And the big feature in it’s flexibility is the ability to fix in either 5″ or 6″ cans or, uniquely surface mounted right on a 4″ junction box–a surface mounted fixture with a recessed light look.  There might be some very useful applications for this, from closets to simple retrofits would you want a sleeker modern look to replace a clunky looking surface fixture. 

We’ll keep evaluating and reviewing as the technology evolves, and we’ll keep you posted on anything interesting.

Cheers,
Mike

Occupy…St. Louis?

October 28, 2011

We all know that energy-efficiency is a way to shrink utility bills.  Aggregated, energy-efficiency means we don’t have to pay for as money power plants or as costly distribution upgrades (oddly enough, power lines aren’t free—we pay for them).  The rub is that utilities make money selling electricity, and generally they don’t make money selling less electricity.

And thus, it’s not surprising, although it’s surely disappointing, to read that Ameren Missouri is slashing its efficiency spending by 70%.  Better for them to build more power plants that they charge us for, and sell us more electricity.  We get whacked twice, with higher rates and the same or higher usage.  People and companies deserve to profit from their investments–but it sure smells better when someone else benefits, too. 

Saving energy at home saves you money at home.  When a lot of us do it together, we save even more, because we avoid the costs of new power plants and power lines (and dirty air and dirty water).  Unfortunately, as individuals, we don’t get to decide who the public good is protected from Ameren’s short-sighted behavior.  We need our elected officials to make smart decisions there (someone should start an office pool on that one!).  But we can take steps to insulate ourselves from activities like Ameren’s in Missouri.  We can slash our own utility bills, and invest in our homes and our futures instead of Ameren’s.  That we can start doing today.  The rest, well, we may have to wait until election day…although I do wonder what a tent would like on Ameren’s front lawn.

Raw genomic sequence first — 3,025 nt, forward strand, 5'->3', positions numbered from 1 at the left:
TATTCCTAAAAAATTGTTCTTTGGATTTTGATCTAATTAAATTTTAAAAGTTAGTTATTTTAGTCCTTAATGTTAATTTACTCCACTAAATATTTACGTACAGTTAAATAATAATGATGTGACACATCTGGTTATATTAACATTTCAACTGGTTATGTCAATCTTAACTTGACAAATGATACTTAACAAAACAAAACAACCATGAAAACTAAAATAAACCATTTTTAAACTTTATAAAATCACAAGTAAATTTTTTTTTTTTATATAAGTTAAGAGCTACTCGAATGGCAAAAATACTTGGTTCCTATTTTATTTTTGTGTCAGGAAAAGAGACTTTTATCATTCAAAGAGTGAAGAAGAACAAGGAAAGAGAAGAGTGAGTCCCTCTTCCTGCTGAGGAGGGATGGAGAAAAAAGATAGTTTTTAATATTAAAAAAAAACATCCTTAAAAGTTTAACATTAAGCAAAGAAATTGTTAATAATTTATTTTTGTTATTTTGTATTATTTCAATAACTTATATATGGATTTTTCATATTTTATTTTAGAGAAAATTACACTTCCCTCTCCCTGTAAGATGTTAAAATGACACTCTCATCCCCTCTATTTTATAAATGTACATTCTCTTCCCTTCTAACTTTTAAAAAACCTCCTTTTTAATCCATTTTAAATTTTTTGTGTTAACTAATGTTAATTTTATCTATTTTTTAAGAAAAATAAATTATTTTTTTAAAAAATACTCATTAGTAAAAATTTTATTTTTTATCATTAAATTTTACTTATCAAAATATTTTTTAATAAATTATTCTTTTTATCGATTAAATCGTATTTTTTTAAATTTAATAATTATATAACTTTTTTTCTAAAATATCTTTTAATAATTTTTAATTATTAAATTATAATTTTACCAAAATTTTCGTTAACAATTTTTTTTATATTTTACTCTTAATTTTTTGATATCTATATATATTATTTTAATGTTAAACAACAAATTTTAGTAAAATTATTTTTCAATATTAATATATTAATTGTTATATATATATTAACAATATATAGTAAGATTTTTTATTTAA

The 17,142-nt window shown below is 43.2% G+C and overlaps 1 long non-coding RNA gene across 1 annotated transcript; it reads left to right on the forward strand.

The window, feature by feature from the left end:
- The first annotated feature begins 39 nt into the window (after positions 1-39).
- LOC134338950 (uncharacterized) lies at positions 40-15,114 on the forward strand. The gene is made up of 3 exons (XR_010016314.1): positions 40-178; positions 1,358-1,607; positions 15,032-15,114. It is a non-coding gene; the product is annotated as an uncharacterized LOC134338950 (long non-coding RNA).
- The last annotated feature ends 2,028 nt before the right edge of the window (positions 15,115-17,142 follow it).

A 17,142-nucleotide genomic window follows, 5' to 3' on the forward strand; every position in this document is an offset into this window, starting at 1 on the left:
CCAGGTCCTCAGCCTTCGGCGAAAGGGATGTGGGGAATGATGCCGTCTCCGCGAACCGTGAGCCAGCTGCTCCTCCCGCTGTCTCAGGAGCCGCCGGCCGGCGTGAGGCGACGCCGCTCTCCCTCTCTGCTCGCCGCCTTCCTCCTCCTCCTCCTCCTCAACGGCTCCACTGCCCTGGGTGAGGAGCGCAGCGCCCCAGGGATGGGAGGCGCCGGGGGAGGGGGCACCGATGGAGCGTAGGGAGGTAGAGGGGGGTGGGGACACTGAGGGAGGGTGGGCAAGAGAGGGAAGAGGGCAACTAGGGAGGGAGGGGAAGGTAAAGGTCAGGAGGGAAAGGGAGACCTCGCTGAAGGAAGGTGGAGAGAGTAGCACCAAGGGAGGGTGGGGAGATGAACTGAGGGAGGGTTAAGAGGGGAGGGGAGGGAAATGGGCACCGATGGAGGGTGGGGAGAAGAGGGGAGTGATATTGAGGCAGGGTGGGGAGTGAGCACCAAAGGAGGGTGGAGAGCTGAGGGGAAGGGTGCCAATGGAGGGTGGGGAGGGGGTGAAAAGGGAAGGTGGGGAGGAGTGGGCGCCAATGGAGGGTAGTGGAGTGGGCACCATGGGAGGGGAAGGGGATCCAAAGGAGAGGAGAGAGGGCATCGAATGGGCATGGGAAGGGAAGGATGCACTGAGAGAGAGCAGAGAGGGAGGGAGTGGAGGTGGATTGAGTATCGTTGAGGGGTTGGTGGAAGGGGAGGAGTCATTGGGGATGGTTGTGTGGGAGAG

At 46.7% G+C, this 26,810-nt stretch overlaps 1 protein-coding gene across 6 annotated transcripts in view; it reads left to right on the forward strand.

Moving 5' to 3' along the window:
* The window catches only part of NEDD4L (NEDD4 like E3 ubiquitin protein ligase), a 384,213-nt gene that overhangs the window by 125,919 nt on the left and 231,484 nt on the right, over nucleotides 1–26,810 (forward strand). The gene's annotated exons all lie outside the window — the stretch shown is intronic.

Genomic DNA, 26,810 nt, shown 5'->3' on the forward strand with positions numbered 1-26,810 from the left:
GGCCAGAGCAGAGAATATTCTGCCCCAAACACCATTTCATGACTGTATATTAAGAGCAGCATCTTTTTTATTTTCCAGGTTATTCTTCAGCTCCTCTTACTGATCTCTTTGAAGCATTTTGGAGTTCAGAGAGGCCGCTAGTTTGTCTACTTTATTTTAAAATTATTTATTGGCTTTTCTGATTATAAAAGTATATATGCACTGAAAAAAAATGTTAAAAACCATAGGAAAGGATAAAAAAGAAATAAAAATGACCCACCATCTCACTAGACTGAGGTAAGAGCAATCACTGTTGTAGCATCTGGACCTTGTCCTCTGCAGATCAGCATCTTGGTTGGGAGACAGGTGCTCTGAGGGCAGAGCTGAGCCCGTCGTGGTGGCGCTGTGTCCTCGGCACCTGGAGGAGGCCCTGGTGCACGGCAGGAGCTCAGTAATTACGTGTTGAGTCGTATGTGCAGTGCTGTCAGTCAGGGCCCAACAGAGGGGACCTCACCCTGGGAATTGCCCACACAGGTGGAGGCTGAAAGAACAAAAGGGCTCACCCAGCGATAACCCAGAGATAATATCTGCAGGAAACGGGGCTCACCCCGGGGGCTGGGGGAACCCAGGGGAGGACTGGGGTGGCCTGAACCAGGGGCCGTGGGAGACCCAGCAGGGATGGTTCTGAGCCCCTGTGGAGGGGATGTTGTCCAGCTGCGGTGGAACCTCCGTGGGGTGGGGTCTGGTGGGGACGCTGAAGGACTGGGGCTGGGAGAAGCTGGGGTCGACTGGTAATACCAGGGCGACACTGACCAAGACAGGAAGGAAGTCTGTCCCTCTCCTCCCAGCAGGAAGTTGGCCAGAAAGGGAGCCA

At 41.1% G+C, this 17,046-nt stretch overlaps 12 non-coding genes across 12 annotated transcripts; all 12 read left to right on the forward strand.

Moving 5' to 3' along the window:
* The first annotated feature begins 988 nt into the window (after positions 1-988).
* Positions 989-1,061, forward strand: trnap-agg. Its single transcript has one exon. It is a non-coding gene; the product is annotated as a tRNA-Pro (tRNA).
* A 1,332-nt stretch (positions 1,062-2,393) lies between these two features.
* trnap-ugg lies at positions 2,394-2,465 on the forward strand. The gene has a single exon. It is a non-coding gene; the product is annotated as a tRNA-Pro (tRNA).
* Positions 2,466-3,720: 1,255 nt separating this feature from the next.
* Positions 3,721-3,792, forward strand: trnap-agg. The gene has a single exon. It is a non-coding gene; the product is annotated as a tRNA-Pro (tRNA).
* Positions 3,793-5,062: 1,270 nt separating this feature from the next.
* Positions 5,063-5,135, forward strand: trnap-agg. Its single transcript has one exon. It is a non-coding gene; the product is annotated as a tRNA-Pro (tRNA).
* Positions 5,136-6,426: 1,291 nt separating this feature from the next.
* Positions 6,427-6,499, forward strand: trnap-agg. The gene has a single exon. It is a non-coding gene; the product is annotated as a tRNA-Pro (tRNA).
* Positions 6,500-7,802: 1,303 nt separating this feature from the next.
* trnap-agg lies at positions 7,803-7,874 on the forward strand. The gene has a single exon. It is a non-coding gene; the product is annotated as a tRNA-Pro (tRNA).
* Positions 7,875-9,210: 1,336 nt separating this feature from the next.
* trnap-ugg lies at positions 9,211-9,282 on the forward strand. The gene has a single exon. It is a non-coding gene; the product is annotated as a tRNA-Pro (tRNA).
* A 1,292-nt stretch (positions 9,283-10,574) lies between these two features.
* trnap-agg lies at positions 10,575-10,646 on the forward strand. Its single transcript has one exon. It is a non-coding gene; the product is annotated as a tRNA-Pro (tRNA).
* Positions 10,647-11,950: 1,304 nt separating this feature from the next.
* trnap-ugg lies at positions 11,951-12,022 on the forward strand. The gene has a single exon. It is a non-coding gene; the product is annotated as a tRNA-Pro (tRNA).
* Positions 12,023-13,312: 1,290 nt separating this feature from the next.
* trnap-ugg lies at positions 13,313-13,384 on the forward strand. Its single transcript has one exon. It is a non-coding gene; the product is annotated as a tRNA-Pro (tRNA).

Thanks,
Mike

“Amish” Heaters: Trick or Treat?

October 20, 2011

OK, one sign of halloween, as made clear from his zombie post yesterday, is that Jason has been watching (too many!) horror movies.

Example of an Amish Heater Ad

The ads are different this year, but the advice is the same--don't waste your money on the so-called "Amish" heater.

But the other sign, all too predictable over recent years, is that those darned full-page “Amish” heater (the Heat Surge…or it is the Heat Scurge?) ads are running again.  Miracle?  No.  But predictable and scary, maybe even scarier than one of those Zombie movies.  And from the ad, it looks like Sears has joined the game.

And although they’re now advertising the ” Heat Surge HT” with their trademarked “Hybrid-Thermic” technology, it doesn’t change what we’ve talked before (see reviews and commentary here, and here, and here, for example).  I won’t spend a lot of time on the retread except to warn people NOT to waste their money.  A lot of hype, expensive ads, and a tremendously overpriced product.  This gets my “Don’t Buy” recommendation once again.

In some circumstances, space heaters can help, but in most homes it’s usually less expensive to heat your whole house with gas or oil than it is to run even a couple electric heaters.  And even then, you can find units that will deliver the same heat at a much lower price (albeit without the goofy ad).  Save your money.  Make your home more comfortable and save energy with both simple tips and more extensive–and  smarter–home improvements like insulating and air-sealing.

Thanks,
Mike

Time Running Out for Home Energy Efficiency Tax Credit

October 13, 2011

We’ve provided the details on the federal home energy-efficiency tax credit a few times this year—for efficient furnaces, air-conditioners, windows, insulation, and the like. You’ve have access to the federal tax credit for existing homes for almost six years, in some form or another, including a bump up in the credit amount for two years as part of ARRA and then ratcheting back down this year.

But the time is running out. These federal credits disappear at the end of the year. To be eligible, qualified products must be “placed in service” (installed) by December 31, 2011. If you know you’re going to be doing something that qualifies, now is the time. I’m not betting that Congress will pull together and agree on much of anything, let alone pass something like an extension of this tax credit. So right now, it looks like before the end of the year, or kiss it goodbye.

Of course, if the time isn’t right for you, we always help our customers find any other incentives out there. Call us when you’re ready.

Thanks, Mike